Hey! Where Do You Think You’re Going with that Nanobot?


I recently read a prediction by Ray Kurzweil that made me stop and think.

Kurzweil is Google’s ‘leading futurist’ and apparently a man greatly respected by Bill Gates. The prediction in question was that human brains will be directly connected to the internet, using nanobots.

Now, leaving aside the nanobots for a moment, this is a prediction I’ve got a lot of time for. It seems clear that not only clunky old keyboards and mouses, but also touch screens and ear-phones can’t be long for this world. Generally speaking, things are a damned nuisance, and carrying around a device of any sort is a bad idea. The smaller it gets, the easier it is to lose, to sit on or to have stolen. So why not internalise it?

It doesn’t have to be a big deal when size isn’t the issue. Just put a tiddly thing under the skin next to the skull. No wires, you can train yourself to control it using brainwaves, and (perhaps more of a challenge), to ‘see’ images and ‘hear’ text from it.  So, you can surf the internet any time you want, get any information you need, watch a film or play a game in full 3D just by closing your eyes. You can communicate with anyone who has a similar device without having to open your mouth.

What we’re talking about will appear to be telepathy, almost. Will we need to speak any more? Most of the technology is already there – controlling computers with brainwaves is the nub of the concept, and that’s been done.

Nice idea? Well I guess most people will have immediate reservations (futurists should always bear in mind that folk are largely conservative and suspicious of change). The consequences would certainly be far-reaching, hard to guess at and not all positive.

Your ‘computer companion’ would help you through all the mundane details of life; a little voice reminding, advising and consoling, learning to be perfectly in tune with all your needs and idiosyncracies. You would quickly become dependent on it – quite lost without it, in fact. The most important point, though, is not whether or not it’s a good idea, but that it’s ‘cool’ and it makes life easier. For those reasons alone, people, conservative as they may be, are likely to buy into it.

As we talked about this idea, someone I know mentioned Philip Pullman’s ‘His Dark Materials’. It struck an immediate chord with me. In case you don’t know the books, in Pullman’s universe everybody has a ‘daemon’, a sort of animal companion that lives closely with you throughout your life. This entity helps you, reacts to your thoughts and emotions, sometimes argues with you and will try to protect you to the last fibre of its being. To be separated from your daemon is a terrible and painful trauma for both parties.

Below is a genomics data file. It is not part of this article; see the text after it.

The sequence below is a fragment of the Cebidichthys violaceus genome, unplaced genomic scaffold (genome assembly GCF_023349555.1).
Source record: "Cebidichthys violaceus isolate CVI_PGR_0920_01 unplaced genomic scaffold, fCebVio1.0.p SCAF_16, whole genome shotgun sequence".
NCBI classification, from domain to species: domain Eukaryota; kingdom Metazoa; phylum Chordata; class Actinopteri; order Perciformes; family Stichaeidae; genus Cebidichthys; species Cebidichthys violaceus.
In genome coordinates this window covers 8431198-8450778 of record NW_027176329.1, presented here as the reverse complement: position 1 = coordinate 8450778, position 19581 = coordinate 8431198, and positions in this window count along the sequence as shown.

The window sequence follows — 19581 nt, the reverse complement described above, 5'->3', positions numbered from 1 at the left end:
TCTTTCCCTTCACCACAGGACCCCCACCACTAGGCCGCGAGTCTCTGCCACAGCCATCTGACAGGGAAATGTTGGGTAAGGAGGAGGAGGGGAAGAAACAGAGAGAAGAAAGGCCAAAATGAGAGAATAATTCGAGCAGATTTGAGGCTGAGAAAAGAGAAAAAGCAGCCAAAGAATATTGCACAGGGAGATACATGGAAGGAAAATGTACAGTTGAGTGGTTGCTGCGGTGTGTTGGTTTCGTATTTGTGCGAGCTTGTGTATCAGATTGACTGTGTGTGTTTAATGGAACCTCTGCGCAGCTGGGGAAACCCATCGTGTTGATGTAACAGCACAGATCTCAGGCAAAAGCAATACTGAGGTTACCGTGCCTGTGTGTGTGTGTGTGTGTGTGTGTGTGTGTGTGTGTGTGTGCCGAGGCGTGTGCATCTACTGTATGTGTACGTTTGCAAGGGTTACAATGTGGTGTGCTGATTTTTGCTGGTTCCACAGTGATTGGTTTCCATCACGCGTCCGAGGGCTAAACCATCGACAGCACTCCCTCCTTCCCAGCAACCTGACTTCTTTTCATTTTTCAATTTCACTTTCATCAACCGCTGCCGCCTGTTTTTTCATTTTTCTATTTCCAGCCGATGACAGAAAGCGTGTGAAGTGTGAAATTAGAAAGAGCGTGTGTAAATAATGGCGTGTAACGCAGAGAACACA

It’s a compelling thought – could your ‘computer companion’ become a sort of ‘daemon’? A sweet, wise and supportive friend? The greatest love of your life? Would it report back to the authorities any ‘inappropriate’ thoughts you might have?

But what’s Ray Kurzweil’s take on this? To start with, the nanobots connecting us directly with the internet will be made of DNA: “They’ll go into our brain through the capillaries and basically connect our neocortex to a synthetic neocortex in the cloud”. In fact, we will become ‘cyborgs’. This will happen by 2030.

Hmm. These nanobots seem interesting, but I’ll bet there’s nobody alive today who has a practical idea about how to create them  – better hurry up, there’s less than 15 years to go. Not much about the sort of world these ‘cyborgs’ would create and inhabit, either. Kurzweil nods in the direction of the risks: “Fire kept us warm and cooked our food but also burnt down our houses. Every technology has had its promise and peril”, but on the whole he doesn’t seem to have thought much about the social implications. He doesn’t seem that interested – it’s technically exciting, and that’s enough.

I had a look at some of Kurzweil’s other predictions (by his own estimate, he’s right 86% of the time). There was the one about a computer beating a human at chess by 2009; he also predicted that computer displays would be built into glasses and that by the 2010’s it would be possible to translate spoken sentences into a foreign language text.

And out into the future? By the 2040’s, non-biological intelligence will be a billion times more capable than biological intelligence (yep, a billion). Also, nanotech foglets will be able to make food out of thin air and create any object in the physical world “at a whim”. I have to admit I don’t have any idea what foglets are, but they sound kind of impressive.

He does admit to a few failed predictions – the self-drive car which we would be running about in by 2009, for example. But four experimental vans were tested successfully in 2010, so he sees this as more of a hit than a miss.

What are we to make of all this? Firstly, most of Kurzweil’s predictions that have come to pass are obvious – a computer capable of beating humans at chess has been on the cards for decades. In fact, it’s a tribute to the subtlety of the human mind that it took so long. Chess is a game that could have been designed for computers to win at. They win by crunching numbers. End of story.

Other predictions are technical ones, straight from Kurzweil’s area of expertise. Google did indeed bring out their (not very successful) computer glasses. You can’t escape the suspicion that Kurzweil was working on the early stages of the project when he made the prediction.

Then there are predictions that are, in any meaningful sense, just plain wrong. Yes, computer translators exist, but anyone who has ever used one knows how dumb and literal and often downright puzzling their output is. You’d have to be crazy to trust one for more than a very simple sentence.